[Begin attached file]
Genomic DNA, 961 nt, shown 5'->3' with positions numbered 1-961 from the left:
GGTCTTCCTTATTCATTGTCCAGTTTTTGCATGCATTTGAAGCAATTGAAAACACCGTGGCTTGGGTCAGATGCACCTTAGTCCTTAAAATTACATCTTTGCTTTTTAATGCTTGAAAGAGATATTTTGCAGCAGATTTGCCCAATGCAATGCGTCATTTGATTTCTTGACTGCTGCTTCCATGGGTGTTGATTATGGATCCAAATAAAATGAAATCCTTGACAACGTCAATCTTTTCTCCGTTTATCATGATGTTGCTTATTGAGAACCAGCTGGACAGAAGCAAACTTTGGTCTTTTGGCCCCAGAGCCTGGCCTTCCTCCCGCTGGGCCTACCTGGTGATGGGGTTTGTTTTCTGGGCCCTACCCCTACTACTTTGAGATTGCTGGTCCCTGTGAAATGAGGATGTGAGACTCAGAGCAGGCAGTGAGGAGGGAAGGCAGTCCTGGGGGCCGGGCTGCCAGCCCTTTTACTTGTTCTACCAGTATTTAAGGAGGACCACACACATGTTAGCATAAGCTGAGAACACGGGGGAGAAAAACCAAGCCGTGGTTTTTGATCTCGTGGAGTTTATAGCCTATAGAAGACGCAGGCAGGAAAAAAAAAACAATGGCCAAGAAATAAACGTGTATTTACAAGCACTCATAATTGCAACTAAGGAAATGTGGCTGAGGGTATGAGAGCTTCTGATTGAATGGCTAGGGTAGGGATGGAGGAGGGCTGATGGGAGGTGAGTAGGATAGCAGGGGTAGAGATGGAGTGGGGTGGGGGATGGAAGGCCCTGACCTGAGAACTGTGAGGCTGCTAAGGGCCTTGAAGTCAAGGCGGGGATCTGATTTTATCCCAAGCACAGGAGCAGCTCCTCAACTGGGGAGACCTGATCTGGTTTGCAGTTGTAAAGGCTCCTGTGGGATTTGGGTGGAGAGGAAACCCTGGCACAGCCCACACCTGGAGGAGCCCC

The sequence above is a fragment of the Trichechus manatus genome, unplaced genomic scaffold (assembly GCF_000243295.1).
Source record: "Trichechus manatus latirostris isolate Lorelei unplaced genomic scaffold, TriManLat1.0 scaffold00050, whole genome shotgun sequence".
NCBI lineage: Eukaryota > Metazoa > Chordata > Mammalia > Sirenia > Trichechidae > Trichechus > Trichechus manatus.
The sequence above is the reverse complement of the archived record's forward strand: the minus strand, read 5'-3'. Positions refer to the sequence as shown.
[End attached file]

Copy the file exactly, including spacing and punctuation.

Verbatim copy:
Genomic DNA, 961 nt, shown 5'->3' with positions numbered 1-961 from the left:
GGTCTTCCTTATTCATTGTCCAGTTTTTGCATGCATTTGAAGCAATTGAAAACACCGTGGCTTGGGTCAGATGCACCTTAGTCCTTAAAATTACATCTTTGCTTTTTAATGCTTGAAAGAGATATTTTGCAGCAGATTTGCCCAATGCAATGCGTCATTTGATTTCTTGACTGCTGCTTCCATGGGTGTTGATTATGGATCCAAATAAAATGAAATCCTTGACAACGTCAATCTTTTCTCCGTTTATCATGATGTTGCTTATTGAGAACCAGCTGGACAGAAGCAAACTTTGGTCTTTTGGCCCCAGAGCCTGGCCTTCCTCCCGCTGGGCCTACCTGGTGATGGGGTTTGTTTTCTGGGCCCTACCCCTACTACTTTGAGATTGCTGGTCCCTGTGAAATGAGGATGTGAGACTCAGAGCAGGCAGTGAGGAGGGAAGGCAGTCCTGGGGGCCGGGCTGCCAGCCCTTTTACTTGTTCTACCAGTATTTAAGGAGGACCACACACATGTTAGCATAAGCTGAGAACACGGGGGAGAAAAACCAAGCCGTGGTTTTTGATCTCGTGGAGTTTATAGCCTATAGAAGACGCAGGCAGGAAAAAAAAAACAATGGCCAAGAAATAAACGTGTATTTACAAGCACTCATAATTGCAACTAAGGAAATGTGGCTGAGGGTATGAGAGCTTCTGATTGAATGGCTAGGGTAGGGATGGAGGAGGGCTGATGGGAGGTGAGTAGGATAGCAGGGGTAGAGATGGAGTGGGGTGGGGGATGGAAGGCCCTGACCTGAGAACTGTGAGGCTGCTAAGGGCCTTGAAGTCAAGGCGGGGATCTGATTTTATCCCAAGCACAGGAGCAGCTCCTCAACTGGGGAGACCTGATCTGGTTTGCAGTTGTAAAGGCTCCTGTGGGATTTGGGTGGAGAGGAAACCCTGGCACAGCCCACACCTGGAGGAGCCCC

The sequence above is a fragment of the Trichechus manatus genome, unplaced genomic scaffold (assembly GCF_000243295.1).
Source record: "Trichechus manatus latirostris isolate Lorelei unplaced genomic scaffold, TriManLat1.0 scaffold00050, whole genome shotgun sequence".
NCBI lineage: Eukaryota > Metazoa > Chordata > Mammalia > Sirenia > Trichechidae > Trichechus > Trichechus manatus.
The sequence above is the reverse complement of the archived record's forward strand: the minus strand, read 5'-3'. Positions refer to the sequence as shown.